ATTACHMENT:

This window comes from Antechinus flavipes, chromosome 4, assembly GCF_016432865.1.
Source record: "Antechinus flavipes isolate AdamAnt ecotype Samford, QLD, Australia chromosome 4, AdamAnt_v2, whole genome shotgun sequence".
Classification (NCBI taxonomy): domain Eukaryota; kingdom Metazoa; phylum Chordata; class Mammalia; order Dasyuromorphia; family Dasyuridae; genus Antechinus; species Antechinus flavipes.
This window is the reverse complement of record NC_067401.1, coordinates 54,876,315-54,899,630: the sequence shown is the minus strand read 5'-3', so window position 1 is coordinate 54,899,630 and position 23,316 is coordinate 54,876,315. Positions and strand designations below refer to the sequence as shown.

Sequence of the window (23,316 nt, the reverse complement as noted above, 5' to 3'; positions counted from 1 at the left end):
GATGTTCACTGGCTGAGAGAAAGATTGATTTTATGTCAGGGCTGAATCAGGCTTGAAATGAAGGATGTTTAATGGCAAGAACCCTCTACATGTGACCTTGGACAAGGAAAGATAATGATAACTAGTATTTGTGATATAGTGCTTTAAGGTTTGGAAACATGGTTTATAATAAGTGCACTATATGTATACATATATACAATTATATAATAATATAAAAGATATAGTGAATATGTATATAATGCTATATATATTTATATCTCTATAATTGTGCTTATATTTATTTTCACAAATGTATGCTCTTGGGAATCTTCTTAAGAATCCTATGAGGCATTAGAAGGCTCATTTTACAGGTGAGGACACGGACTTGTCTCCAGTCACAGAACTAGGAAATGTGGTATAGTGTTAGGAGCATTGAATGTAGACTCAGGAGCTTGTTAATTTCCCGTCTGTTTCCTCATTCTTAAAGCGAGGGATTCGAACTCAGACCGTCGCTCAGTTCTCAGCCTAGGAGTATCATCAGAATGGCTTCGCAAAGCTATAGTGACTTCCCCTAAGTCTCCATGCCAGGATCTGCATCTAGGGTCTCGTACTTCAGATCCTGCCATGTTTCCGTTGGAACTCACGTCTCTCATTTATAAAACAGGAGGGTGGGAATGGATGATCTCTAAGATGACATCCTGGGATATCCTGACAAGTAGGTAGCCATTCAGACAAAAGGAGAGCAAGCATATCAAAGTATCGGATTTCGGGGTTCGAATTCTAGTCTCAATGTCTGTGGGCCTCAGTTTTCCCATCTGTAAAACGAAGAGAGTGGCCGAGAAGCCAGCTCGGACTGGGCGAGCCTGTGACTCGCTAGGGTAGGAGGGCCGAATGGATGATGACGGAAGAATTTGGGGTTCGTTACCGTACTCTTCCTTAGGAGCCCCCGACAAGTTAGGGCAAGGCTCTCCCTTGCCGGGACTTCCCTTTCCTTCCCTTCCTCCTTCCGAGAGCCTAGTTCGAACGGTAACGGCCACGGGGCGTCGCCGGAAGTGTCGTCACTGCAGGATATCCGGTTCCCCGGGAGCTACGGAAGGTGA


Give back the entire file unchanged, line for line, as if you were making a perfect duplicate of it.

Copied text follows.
This window comes from Antechinus flavipes, chromosome 4, assembly GCF_016432865.1.
Source record: "Antechinus flavipes isolate AdamAnt ecotype Samford, QLD, Australia chromosome 4, AdamAnt_v2, whole genome shotgun sequence".
Classification (NCBI taxonomy): domain Eukaryota; kingdom Metazoa; phylum Chordata; class Mammalia; order Dasyuromorphia; family Dasyuridae; genus Antechinus; species Antechinus flavipes.
This window is the reverse complement of record NC_067401.1, coordinates 54,876,315-54,899,630: the sequence shown is the minus strand read 5'-3', so window position 1 is coordinate 54,899,630 and position 23,316 is coordinate 54,876,315. Positions and strand designations below refer to the sequence as shown.

Sequence of the window (23,316 nt, the reverse complement as noted above, 5' to 3'; positions counted from 1 at the left end):
GATGTTCACTGGCTGAGAGAAAGATTGATTTTATGTCAGGGCTGAATCAGGCTTGAAATGAAGGATGTTTAATGGCAAGAACCCTCTACATGTGACCTTGGACAAGGAAAGATAATGATAACTAGTATTTGTGATATAGTGCTTTAAGGTTTGGAAACATGGTTTATAATAAGTGCACTATATGTATACATATATACAATTATATAATAATATAAAAGATATAGTGAATATGTATATAATGCTATATATATTTATATCTCTATAATTGTGCTTATATTTATTTTCACAAATGTATGCTCTTGGGAATCTTCTTAAGAATCCTATGAGGCATTAGAAGGCTCATTTTACAGGTGAGGACACGGACTTGTCTCCAGTCACAGAACTAGGAAATGTGGTATAGTGTTAGGAGCATTGAATGTAGACTCAGGAGCTTGTTAATTTCCCGTCTGTTTCCTCATTCTTAAAGCGAGGGATTCGAACTCAGACCGTCGCTCAGTTCTCAGCCTAGGAGTATCATCAGAATGGCTTCGCAAAGCTATAGTGACTTCCCCTAAGTCTCCATGCCAGGATCTGCATCTAGGGTCTCGTACTTCAGATCCTGCCATGTTTCCGTTGGAACTCACGTCTCTCATTTATAAAACAGGAGGGTGGGAATGGATGATCTCTAAGATGACATCCTGGGATATCCTGACAAGTAGGTAGCCATTCAGACAAAAGGAGAGCAAGCATATCAAAGTATCGGATTTCGGGGTTCGAATTCTAGTCTCAATGTCTGTGGGCCTCAGTTTTCCCATCTGTAAAACGAAGAGAGTGGCCGAGAAGCCAGCTCGGACTGGGCGAGCCTGTGACTCGCTAGGGTAGGAGGGCCGAATGGATGATGACGGAAGAATTTGGGGTTCGTTACCGTACTCTTCCTTAGGAGCCCCCGACAAGTTAGGGCAAGGCTCTCCCTTGCCGGGACTTCCCTTTCCTTCCCTTCCTCCTTCCGAGAGCCTAGTTCGAACGGTAACGGCCACGGGGCGTCGCCGGAAGTGTCGTCACTGCAGGATATCCGGTTCCCCGGGAGCTACGGAAGGTGA